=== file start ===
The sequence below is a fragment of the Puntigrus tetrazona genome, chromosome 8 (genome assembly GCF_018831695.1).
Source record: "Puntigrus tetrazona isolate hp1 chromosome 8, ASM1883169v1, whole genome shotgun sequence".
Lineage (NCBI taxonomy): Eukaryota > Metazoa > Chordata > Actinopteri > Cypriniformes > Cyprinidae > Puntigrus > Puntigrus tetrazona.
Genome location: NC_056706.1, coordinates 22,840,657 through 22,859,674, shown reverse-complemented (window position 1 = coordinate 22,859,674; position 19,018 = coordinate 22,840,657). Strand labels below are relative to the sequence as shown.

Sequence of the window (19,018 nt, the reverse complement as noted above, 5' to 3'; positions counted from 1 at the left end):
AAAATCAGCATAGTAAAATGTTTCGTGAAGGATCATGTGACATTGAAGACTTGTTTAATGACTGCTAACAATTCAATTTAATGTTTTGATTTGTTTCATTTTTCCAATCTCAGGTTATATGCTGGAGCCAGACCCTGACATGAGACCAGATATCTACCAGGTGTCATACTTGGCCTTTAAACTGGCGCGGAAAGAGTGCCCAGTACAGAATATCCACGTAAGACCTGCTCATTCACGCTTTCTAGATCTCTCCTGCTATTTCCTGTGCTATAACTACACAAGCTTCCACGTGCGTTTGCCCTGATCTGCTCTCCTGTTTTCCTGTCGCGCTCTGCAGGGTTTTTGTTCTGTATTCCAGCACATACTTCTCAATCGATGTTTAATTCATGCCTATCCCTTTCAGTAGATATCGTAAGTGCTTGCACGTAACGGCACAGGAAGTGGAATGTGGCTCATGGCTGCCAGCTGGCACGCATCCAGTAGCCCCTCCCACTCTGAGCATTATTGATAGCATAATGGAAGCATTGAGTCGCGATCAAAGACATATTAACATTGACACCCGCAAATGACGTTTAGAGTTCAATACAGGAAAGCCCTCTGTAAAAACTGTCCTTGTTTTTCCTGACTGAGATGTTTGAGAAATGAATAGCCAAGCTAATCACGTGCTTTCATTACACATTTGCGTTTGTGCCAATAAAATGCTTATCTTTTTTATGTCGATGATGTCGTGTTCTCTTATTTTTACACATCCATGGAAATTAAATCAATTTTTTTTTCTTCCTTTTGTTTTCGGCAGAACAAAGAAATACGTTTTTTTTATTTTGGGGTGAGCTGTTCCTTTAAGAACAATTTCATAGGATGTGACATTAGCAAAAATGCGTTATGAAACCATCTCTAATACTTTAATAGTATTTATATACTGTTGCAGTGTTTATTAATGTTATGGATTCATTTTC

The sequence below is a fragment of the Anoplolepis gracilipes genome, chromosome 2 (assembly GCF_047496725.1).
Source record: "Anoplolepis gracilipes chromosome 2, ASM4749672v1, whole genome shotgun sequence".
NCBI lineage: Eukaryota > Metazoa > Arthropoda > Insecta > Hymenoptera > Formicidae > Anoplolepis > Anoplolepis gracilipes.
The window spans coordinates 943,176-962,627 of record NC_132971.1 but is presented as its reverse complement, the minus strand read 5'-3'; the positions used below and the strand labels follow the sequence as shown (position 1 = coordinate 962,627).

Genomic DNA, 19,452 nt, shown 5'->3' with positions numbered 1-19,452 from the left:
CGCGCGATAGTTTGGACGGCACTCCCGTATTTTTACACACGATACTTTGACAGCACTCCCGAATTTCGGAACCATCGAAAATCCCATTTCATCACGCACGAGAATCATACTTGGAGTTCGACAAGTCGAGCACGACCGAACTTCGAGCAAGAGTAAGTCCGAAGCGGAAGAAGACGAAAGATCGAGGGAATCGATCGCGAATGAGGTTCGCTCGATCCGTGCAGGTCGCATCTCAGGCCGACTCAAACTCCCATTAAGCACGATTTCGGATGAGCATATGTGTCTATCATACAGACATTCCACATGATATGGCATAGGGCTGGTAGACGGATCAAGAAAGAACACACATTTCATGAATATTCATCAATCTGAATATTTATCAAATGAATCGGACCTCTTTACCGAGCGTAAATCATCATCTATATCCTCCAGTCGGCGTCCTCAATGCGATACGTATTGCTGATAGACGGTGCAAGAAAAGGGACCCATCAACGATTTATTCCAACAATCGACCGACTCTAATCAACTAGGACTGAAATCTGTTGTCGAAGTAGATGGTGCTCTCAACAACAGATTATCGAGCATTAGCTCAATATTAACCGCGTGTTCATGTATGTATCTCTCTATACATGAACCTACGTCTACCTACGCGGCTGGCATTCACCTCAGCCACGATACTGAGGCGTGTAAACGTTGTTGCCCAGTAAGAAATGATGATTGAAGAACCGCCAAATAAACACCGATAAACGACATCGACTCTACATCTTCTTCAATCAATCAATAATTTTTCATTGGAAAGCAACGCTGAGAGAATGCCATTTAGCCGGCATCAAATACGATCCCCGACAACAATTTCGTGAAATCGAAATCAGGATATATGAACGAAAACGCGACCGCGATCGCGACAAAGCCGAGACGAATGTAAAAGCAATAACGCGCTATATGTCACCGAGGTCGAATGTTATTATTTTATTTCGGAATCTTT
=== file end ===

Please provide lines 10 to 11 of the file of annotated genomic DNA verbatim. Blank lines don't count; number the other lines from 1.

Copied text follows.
The window spans coordinates 943,176-962,627 of record NC_132971.1 but is presented as its reverse complement, the minus strand read 5'-3'; the positions used below and the strand labels follow the sequence as shown (position 1 = coordinate 962,627).

Genomic DNA, 19,452 nt, shown 5'->3' with positions numbered 1-19,452 from the left: